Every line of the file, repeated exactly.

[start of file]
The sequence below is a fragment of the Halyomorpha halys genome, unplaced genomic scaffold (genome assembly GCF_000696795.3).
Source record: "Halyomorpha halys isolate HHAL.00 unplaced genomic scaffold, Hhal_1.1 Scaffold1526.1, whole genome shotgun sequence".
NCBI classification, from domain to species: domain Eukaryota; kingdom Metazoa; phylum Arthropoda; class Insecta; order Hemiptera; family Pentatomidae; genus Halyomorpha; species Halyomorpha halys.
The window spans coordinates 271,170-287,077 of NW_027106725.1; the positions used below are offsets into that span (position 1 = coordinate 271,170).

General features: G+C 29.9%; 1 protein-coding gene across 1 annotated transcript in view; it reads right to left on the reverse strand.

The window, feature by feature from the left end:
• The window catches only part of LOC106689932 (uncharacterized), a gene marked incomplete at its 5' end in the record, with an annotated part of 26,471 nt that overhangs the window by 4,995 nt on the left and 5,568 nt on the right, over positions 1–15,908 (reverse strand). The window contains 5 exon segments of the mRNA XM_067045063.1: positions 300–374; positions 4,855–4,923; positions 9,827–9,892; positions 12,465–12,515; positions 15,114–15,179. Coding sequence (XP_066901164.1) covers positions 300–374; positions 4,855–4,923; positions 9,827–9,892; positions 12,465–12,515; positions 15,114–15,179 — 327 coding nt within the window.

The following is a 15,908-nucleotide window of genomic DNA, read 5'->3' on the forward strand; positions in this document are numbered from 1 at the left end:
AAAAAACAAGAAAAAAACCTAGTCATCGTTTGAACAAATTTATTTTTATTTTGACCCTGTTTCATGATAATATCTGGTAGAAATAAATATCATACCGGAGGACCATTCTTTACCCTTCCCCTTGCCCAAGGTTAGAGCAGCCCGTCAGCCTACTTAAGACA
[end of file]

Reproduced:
The sequence below is a fragment of the Halyomorpha halys genome, unplaced genomic scaffold (genome assembly GCF_000696795.3).
Source record: "Halyomorpha halys isolate HHAL.00 unplaced genomic scaffold, Hhal_1.1 Scaffold1526.1, whole genome shotgun sequence".
NCBI classification, from domain to species: domain Eukaryota; kingdom Metazoa; phylum Arthropoda; class Insecta; order Hemiptera; family Pentatomidae; genus Halyomorpha; species Halyomorpha halys.
The window spans coordinates 271,170-287,077 of NW_027106725.1; the positions used below are offsets into that span (position 1 = coordinate 271,170).

General features: G+C 29.9%; 1 protein-coding gene across 1 annotated transcript in view; it reads right to left on the reverse strand.

The window, feature by feature from the left end:
• The window catches only part of LOC106689932 (uncharacterized), a gene marked incomplete at its 5' end in the record, with an annotated part of 26,471 nt that overhangs the window by 4,995 nt on the left and 5,568 nt on the right, over positions 1–15,908 (reverse strand). The window contains 5 exon segments of the mRNA XM_067045063.1: positions 300–374; positions 4,855–4,923; positions 9,827–9,892; positions 12,465–12,515; positions 15,114–15,179. Coding sequence (XP_066901164.1) covers positions 300–374; positions 4,855–4,923; positions 9,827–9,892; positions 12,465–12,515; positions 15,114–15,179 — 327 coding nt within the window.

The following is a 15,908-nucleotide window of genomic DNA, read 5'->3' on the forward strand; positions in this document are numbered from 1 at the left end:
AAAAAACAAGAAAAAAACCTAGTCATCGTTTGAACAAATTTATTTTTATTTTGACCCTGTTTCATGATAATATCTGGTAGAAATAAATATCATACCGGAGGACCATTCTTTACCCTTCCCCTTGCCCAAGGTTAGAGCAGCCCGTCAGCCTACTTAAGACA